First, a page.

Sooner or later, something will happen, and Trump and his administration will have to respond.
In mid-April of his first year in office, the new president John Kennedy had to deal with Bay of Pigs fiasco that he had authorized. In early April of his first year, the new president George W. Bush had to manage the repercussions of Chinese and U.S. military planes colliding midair off Chinese territory, and the U.S. plane being forced to a landing at a Chinese base. (Not to mention what happened in September of his first year.)
New books point to gathering trouble in both Asia and Europe.
As the United States under President Trump recedes from world leadership, things are not looking so good elsewhere on earth. Two new books—with similarly morbid titles—have arrived to warn of big trouble ahead for both the European Union and the emerging economies of Asia.
The End of the Asian Century by Michael Auslin offers a point-by-point debunking of the “Asiaphoria” that gripped so many imaginations a decade ago. James Kirchick’s The End of Europe tours a continent in which democratic and liberal forces are losing ground to Russia-infatuated extremists of right and left. The conclusion left behind by a reading of the two together: The post-American world predicted by Fareed Zakaria a decade ago is shaping up as an exceedingly unstable and uncomfortable place.
Many experts have blamed a poor job market, but new research indicates that an overlooked cause may be poor health.
CHARLOTTE, North Carolina—John LaRue is having a tough time of it these days. He used to move things for people, advertising his services on Craigslist. But work slowed up, and he became homeless and started sleeping in his truck, until, that is, someone stole it.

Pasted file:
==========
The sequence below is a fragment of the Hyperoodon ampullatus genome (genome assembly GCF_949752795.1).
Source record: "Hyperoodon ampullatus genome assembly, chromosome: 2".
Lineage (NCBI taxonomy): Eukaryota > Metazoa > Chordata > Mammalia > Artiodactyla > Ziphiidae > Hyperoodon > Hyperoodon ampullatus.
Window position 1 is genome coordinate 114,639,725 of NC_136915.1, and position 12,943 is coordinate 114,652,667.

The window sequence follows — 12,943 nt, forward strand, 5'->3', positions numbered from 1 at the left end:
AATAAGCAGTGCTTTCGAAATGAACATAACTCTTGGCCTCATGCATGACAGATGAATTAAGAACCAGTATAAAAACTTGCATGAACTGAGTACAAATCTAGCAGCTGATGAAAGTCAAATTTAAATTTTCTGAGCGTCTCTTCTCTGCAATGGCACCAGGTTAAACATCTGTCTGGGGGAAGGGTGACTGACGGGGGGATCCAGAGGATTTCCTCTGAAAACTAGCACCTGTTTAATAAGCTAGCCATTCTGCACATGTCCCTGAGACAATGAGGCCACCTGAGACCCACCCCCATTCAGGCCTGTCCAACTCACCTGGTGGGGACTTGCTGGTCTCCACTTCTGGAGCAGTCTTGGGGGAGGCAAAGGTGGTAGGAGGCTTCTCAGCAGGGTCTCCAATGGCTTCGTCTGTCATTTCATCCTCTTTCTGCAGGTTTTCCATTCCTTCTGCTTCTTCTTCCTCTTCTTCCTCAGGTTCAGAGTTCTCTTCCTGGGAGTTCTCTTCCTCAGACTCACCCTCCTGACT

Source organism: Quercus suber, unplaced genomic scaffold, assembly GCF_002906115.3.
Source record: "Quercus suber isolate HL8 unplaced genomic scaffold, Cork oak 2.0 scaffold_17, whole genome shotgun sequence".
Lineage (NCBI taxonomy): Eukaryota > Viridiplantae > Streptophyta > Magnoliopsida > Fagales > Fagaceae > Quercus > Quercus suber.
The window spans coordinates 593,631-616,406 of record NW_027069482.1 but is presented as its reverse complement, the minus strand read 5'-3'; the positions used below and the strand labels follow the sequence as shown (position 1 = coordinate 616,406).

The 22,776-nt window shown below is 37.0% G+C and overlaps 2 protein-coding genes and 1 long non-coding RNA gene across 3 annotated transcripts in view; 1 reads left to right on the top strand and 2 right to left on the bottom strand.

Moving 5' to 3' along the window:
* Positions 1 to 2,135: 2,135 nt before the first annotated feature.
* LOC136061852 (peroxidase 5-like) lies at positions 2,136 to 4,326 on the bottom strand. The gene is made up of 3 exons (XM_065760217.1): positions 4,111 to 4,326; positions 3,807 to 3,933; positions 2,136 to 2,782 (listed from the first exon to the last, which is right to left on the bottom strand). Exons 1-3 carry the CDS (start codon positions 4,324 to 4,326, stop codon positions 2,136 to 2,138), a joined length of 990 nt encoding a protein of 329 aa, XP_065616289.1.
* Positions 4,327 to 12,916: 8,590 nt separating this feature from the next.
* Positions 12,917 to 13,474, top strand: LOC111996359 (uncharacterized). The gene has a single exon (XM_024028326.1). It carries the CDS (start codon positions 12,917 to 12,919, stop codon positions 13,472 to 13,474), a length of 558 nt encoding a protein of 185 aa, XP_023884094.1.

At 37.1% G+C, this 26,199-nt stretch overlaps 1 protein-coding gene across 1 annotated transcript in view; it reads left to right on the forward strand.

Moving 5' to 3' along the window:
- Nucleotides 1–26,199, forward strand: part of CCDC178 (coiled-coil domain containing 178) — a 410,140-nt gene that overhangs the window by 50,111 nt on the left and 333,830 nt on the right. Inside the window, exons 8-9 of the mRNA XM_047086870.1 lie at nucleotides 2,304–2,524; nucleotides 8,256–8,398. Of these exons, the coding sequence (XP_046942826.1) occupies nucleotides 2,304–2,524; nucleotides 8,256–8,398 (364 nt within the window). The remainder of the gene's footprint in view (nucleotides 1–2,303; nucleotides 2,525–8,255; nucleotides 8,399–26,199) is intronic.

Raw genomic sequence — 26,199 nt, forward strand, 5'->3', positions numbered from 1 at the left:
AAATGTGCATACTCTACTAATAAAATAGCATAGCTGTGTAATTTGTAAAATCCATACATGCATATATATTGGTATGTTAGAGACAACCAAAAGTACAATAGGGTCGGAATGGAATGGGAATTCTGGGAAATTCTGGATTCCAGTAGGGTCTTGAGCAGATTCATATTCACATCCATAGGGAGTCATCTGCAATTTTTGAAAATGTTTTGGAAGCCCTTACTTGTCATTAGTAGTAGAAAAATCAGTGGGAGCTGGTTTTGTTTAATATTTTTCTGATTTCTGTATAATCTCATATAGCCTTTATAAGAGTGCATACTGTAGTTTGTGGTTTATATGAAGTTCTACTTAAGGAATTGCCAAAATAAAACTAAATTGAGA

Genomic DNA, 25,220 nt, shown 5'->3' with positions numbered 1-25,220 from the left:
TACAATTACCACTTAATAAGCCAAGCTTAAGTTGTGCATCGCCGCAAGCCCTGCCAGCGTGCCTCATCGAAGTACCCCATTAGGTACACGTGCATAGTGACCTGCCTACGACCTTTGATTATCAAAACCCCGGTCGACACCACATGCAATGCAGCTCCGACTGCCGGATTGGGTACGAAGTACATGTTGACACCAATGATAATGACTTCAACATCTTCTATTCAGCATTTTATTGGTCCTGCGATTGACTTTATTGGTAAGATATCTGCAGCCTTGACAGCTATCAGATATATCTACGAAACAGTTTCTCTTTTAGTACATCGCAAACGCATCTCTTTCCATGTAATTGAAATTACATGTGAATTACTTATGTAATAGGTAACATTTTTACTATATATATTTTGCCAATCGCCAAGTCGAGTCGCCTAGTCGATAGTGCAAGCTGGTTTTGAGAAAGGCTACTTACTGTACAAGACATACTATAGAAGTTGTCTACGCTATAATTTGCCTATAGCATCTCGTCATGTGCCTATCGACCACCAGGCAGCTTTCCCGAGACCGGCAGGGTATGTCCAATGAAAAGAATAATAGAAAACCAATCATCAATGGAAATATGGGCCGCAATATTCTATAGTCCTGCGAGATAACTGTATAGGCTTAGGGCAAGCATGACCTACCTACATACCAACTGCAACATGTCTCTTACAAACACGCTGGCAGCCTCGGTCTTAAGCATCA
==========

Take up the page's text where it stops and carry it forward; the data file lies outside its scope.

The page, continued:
Now, he told me, he’s fighting alcoholism and his health is deteriorating from living on the streets. I met LaRue at a Social Security office outside of Charlotte, where he was hiding his belongings in the bushes because he didn’t have anywhere to keep them and wasn’t allowed to bring them inside. “I feel like there’s a cloud over my head,” he told me. “It’s just been one thing after another.”
LaRue is one among many. In 1957, 97 percent of men in America ages 25 to 54 were either working or looking for work. Today, only 89 percent are. Italy is the only OECD country with a lower labor-force participation rate for men in their prime years. Just why there are so many men who aren’t working is a matter of debate. In a 2016 report, President Obama’s Council of Economic Advisers examined the declining labor-force participation rate and suggested that a drop-off in good jobs for low-skilled men was part of the explanation. Wages, the report theorized, are so low for many jobs that don’t require a college education that men don’t find it worth it to seek out bad jobs. A lack of job training and job-search assistance—when compared to other OECD countries—makes it more difficult for men to move into more lucrative fields. And a surge in incarceration has made it more difficult for men to find work when they leave prison, according to the report.
Even if the ride-sharing service goes under, it won't necessarily set off a bubble-popping chain reaction.
The thing about a market bubble is that you don’t really know how big it is until it pops. So it doesn’t pop, and doesn’t pop, and doesn’t pop, until one day it finally pops. And by then it’s too late.